Mountain lion found dead in northern Minnesota
Minnesota DNR Conservation Officer Randy Posner has responded to occasional reports of mountain lion sightings through the years, but none that were substantiated, he said.
A male mountain lion was found dead near Nimrod in northern Minnesota after being hit by a motor vehicle late last week. According to Erik Thorson, DNR area wildlife supervisor in Park Rapids, the animal was hit Thursday, Dec. 6 at about 9 p.m. just southeast of Nimrod in Cass County. According to the DNR, it was the third verified cougar observation in Minnesota this year.
Posner, in his first year in the nearby Staples office after 18 years in Brainerd, was on the scene Friday morning, along with Brainerd area wildlife staff. According to Christine Reisz, DNR Brainerd area wildlife supervisor, her staff picked up the cat Friday, and it was transferred to the Brainerd wildlife office that day. Reisz said the carcass was to be transported to Grand Rapids on Tuesday, Dec. 11 – for a “Necropsy, DNR sample, age, etc., and to also verify sex and weight,” Thorson said. Complete results may not be known for weeks or even months, according to Cheri Zeppelin, an information officer for the DNR.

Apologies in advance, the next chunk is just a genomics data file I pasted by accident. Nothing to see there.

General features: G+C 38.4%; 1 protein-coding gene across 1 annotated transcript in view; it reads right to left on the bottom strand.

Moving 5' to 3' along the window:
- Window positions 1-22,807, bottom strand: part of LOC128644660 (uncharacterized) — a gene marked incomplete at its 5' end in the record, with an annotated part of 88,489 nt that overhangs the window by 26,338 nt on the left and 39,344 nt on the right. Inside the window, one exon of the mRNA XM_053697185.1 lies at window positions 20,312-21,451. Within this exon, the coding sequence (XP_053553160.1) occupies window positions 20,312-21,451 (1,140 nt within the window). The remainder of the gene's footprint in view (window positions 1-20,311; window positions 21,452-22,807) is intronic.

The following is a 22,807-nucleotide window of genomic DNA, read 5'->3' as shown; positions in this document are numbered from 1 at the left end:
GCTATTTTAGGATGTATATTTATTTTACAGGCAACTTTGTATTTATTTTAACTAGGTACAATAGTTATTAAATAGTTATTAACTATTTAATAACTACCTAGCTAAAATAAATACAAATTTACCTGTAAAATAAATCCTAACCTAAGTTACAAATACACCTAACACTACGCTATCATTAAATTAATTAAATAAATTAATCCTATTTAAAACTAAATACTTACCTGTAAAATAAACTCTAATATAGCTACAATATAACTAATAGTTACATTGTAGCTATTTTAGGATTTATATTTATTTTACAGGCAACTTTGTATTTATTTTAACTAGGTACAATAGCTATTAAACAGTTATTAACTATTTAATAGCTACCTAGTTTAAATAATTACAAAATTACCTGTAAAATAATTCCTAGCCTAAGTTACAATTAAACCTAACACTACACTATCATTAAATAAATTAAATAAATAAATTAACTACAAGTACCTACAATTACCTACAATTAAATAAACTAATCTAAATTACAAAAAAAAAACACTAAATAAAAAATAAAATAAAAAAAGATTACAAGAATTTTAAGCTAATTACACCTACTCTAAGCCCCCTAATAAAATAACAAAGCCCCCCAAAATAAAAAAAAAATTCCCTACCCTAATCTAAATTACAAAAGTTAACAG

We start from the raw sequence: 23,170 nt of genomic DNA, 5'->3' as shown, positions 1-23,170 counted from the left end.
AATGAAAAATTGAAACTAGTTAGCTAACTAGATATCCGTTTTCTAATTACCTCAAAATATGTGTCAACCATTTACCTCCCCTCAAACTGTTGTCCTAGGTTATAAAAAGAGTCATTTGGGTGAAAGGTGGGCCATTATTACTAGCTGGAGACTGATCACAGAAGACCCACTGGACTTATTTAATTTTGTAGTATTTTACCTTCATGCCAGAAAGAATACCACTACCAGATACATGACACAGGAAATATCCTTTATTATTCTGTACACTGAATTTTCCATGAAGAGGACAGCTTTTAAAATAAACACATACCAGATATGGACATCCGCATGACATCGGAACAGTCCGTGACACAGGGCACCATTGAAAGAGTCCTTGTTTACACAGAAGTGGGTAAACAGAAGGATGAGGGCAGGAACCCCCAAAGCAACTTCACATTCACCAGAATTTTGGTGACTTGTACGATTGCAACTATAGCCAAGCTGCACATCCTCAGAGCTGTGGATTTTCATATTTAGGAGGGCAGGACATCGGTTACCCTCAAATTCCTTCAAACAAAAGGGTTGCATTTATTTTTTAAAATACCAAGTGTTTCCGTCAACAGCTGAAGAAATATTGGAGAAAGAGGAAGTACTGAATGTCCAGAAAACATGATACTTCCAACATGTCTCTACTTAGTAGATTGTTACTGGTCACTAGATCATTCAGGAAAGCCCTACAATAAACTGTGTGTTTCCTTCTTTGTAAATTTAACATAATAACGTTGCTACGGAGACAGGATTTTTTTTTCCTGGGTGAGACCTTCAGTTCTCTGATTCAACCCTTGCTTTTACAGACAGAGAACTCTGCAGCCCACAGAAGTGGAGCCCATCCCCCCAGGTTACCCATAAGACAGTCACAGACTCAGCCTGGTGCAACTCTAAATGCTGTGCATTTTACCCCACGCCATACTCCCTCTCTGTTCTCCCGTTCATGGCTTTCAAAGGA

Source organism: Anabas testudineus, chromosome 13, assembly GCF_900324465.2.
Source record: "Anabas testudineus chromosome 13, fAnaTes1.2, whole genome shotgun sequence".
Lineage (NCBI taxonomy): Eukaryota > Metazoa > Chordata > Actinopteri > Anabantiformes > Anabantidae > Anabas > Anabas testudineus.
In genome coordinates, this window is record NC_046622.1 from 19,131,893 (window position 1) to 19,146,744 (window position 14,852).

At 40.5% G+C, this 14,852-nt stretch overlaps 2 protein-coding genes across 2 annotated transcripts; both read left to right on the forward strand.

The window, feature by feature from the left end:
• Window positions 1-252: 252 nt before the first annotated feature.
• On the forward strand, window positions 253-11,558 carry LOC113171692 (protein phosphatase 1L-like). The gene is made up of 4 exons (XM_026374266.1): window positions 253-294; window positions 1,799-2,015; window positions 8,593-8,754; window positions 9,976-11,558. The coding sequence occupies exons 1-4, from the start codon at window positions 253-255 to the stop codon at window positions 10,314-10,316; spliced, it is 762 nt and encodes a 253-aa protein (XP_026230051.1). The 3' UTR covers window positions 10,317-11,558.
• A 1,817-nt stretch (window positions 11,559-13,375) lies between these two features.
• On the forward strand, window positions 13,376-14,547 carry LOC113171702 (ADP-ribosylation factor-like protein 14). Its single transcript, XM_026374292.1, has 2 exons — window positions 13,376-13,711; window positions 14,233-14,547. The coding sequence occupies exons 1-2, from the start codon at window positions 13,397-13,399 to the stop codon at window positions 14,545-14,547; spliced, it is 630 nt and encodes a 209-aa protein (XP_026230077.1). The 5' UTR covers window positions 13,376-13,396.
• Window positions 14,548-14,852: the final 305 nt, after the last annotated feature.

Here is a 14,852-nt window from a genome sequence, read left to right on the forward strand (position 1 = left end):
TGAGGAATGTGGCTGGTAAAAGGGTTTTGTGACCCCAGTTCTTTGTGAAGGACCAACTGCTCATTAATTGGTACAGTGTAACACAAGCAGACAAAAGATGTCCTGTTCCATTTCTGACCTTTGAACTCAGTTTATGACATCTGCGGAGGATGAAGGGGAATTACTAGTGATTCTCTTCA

It’s unknown where the mountain lion came from – the closest established population is in the Black Hills of far-western South Dakota, and Minnesota isn’t believed to have a breeding population of mountain lions, also known as cougars. But Jesse Koskiniemi, of Nimrod, who posted photos of the cat on his Facebook page, said “They (mountain lions) have been here (in the Nimrod area) for 40 years, and the neighbors have trail-cam footage (of mountain lions). This is a good area of them.”
“Between them (mountain lions) and the wolves, they’ve really taken a toll on our deer over the years.”
Koskiniemi said the dead cat was in his neighbor’s yard, about 8 miles east of Nimrod. He added that the neighbor put the cat on a scale and it weighed 142 pounds – adult male mountain lions on average weigh 137 pounds, according to the DNR website. Koskiniemi wasn’t sure if a neighbor hit it or how exactly it met its demise.
“It was pretty awesome,” Koskiniemi said of the animal. “It’s not every day you get to see one that close.”